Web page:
If you want to add it in, use the HOLD page.

 

Since it's just a course reversal, though, you wouldn't fly the whole hold. It would be a little more like this (basically, you fly a teardrop and not the whole thing), and would be hand flown:

Procedure_turns.gif

(the above blue versus yellow is just a technique difference)

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When you load the procedure into the fmc, it does show the MAP in blue dotted line.   But it also shows the course reversal that we have been talking about in dotted blue line, and the legs page accounts for it also, but it isn't activated.   I know how to hand fly it if that's what I wanted to do, and I understand that that's likely how it would be handled in the RW if one were even going to fly it at all.
 

But I'm still wondering if there is a couple of keypresses that would make it active if I wanted the AP to fly it as loaded.  

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So kyle, if your CAT C and wanting to shoot a VOR APCH will ATC vector you to the appropriate point? Or will you need to fly the full procedural course?

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You already answer youre question in your very first post :) you added the hold manually, which only took a few clicks

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When you load the procedure into the fmc, it does show the MAP in blue dotted line.   But it also shows the course reversal that we have been talking about in dotted blue line, and the legs page accounts for it also, but it isn't activated.   I know how to hand fly it if that's what I wanted to do, and I understand that that's likely how it would be handled in the RW if one were even going to fly it at all.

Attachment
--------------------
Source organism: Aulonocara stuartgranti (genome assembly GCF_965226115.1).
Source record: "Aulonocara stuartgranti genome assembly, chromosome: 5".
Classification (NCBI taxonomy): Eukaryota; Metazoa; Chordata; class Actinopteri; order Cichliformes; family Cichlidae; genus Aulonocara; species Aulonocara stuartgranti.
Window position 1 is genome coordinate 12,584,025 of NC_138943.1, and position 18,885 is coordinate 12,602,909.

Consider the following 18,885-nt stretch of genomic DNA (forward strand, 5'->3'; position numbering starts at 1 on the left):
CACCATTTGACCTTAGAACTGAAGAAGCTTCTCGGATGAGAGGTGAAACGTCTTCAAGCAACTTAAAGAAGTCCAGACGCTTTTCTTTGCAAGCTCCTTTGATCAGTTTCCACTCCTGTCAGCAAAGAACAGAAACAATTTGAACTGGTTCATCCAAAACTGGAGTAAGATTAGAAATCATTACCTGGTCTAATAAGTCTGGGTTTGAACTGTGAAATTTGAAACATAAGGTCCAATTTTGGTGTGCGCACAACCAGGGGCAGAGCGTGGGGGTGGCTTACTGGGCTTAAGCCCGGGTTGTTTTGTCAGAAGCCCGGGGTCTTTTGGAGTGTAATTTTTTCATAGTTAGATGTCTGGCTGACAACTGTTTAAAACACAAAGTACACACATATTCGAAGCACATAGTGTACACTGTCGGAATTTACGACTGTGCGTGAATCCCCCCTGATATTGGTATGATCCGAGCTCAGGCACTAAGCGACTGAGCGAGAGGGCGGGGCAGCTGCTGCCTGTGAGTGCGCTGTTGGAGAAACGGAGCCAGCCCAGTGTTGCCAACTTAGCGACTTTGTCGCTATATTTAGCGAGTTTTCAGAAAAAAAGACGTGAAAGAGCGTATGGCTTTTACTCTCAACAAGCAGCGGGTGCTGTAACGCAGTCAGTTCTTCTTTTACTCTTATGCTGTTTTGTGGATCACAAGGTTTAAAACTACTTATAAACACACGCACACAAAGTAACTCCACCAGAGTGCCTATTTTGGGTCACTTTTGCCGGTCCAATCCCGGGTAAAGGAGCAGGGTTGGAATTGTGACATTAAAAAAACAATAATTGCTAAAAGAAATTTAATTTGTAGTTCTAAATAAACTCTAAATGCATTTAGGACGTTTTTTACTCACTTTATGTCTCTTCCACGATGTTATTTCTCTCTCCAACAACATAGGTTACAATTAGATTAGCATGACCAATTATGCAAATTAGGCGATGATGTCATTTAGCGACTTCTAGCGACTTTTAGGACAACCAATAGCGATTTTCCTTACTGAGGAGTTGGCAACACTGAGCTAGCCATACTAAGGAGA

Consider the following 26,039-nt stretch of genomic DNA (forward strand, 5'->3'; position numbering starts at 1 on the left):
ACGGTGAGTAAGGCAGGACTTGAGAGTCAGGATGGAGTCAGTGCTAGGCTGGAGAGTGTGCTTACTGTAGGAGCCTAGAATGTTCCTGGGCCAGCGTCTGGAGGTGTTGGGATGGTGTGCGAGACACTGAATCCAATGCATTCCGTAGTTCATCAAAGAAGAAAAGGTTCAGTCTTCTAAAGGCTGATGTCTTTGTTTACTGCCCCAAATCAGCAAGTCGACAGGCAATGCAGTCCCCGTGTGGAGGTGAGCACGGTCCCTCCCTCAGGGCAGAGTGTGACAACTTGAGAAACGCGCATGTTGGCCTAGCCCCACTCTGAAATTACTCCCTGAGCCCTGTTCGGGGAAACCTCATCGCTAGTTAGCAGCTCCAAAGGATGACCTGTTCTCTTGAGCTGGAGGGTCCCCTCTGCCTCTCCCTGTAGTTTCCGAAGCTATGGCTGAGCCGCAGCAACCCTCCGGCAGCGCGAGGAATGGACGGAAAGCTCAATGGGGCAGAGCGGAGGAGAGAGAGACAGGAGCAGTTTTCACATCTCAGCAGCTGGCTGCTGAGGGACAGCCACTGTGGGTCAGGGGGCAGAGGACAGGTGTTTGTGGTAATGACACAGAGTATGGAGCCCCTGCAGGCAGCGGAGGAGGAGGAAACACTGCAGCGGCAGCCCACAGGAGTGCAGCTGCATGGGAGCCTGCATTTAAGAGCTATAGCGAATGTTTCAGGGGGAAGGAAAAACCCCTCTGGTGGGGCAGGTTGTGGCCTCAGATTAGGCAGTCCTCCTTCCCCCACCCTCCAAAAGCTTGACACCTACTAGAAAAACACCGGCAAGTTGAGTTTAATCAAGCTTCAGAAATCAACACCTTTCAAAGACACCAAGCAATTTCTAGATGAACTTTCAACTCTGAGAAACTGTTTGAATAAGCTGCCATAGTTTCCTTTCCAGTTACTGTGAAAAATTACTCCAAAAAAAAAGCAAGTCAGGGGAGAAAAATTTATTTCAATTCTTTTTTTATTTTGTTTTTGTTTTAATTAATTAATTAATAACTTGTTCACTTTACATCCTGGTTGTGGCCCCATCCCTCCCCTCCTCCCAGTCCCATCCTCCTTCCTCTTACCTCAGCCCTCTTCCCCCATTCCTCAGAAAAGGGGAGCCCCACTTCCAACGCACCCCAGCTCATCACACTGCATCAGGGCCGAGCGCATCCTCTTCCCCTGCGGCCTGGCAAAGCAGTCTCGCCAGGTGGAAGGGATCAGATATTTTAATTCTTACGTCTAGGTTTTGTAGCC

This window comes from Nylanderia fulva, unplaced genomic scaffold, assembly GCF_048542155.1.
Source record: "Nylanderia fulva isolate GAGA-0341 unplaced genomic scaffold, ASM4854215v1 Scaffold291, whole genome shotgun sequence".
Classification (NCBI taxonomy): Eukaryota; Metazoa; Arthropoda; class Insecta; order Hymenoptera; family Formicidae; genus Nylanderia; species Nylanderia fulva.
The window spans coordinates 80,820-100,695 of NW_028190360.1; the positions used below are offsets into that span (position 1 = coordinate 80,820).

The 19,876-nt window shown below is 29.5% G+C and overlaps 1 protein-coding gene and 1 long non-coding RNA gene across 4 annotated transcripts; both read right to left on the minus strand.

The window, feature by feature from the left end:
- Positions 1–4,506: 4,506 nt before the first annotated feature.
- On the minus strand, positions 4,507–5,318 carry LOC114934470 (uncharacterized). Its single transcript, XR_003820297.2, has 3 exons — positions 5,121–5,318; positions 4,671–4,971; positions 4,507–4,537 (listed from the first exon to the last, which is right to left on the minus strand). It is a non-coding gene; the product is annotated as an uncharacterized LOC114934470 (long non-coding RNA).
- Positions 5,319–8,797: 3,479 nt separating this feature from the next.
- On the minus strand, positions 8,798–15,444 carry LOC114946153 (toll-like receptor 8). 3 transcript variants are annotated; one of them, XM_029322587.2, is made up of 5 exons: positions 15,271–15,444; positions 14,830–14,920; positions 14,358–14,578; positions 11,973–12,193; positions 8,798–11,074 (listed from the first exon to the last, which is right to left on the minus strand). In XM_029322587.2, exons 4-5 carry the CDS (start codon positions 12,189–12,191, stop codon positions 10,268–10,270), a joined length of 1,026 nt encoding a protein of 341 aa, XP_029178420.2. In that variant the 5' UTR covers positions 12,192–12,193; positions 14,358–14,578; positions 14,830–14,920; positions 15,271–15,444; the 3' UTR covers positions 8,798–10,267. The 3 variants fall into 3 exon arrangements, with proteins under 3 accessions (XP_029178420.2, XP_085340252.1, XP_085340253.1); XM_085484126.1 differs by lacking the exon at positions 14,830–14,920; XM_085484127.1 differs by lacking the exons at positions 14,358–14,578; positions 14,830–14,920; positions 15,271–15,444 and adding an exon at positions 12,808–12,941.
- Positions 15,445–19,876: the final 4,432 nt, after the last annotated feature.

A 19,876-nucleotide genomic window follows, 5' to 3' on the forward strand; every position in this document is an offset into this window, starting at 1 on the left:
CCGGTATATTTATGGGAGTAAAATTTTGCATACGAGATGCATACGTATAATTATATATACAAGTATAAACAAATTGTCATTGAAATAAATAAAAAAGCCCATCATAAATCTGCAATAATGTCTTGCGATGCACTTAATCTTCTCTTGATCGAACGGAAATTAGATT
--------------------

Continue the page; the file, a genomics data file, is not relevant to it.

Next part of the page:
But I'm still wondering if there is a couple of keypresses that would make it active if I wanted the AP to fly it as loaded.  

 

Again, the blue is all the missed approach procedure. The hold is both (an optional) part of the initial approach, and part of the missed. If you load the MAP, then you're going to lose your initial approach guidance. Since your focus should be flying the procedure, fly it in order and leave the MAP for if it's needed. There is zero benefit (in fact, there's a negative outcome) from monkeying with the FMC to try to get it to do things it's not quite meant to do. This is why I've said a few times that this section is hand flown if it's actually flown (and in a good number of the places in the world, it would not be, especially here...also because you'd be flying the ILS Z).

 

If you want to add the hold to the FMC guidance, add it in with the HOLD page, as I indicated earlier.

 

So kyle, if your CAT C and wanting to shoot a VOR APCH will ATC vector you to the appropriate point? Or will you need to fly the full procedural course?

 

Depends on the approach. Where possible, vectors are used to increase traffic flow. Assigning the full approach takes more time for the pilot, and adds time to the controller being able to put someone else on that approach. Where vectors are required, you will see RADAR REQUIRED:

http://155.178.201.160/d-tpp/1506/05100ILD12.PDF

 

For the record, CAT C has very little to do with the availability of the approach. Granted, if no mins are published at that CAT then you can't fly it, but those instances are few and far between. ATC isn't going to not vector the Cessna, but vector the 73, or vice versa, simply because they're different CATs.

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Would you say the same about a visual apch kyle?

 

Not sure what you mean. A visual means you don't have a procedure to fly (unless it's a charted visual). You'd get vectors to a point where the the controller thinks you'd be able to see the field (usually still on the centerline). CAT definitely doesn't matter in this case, too.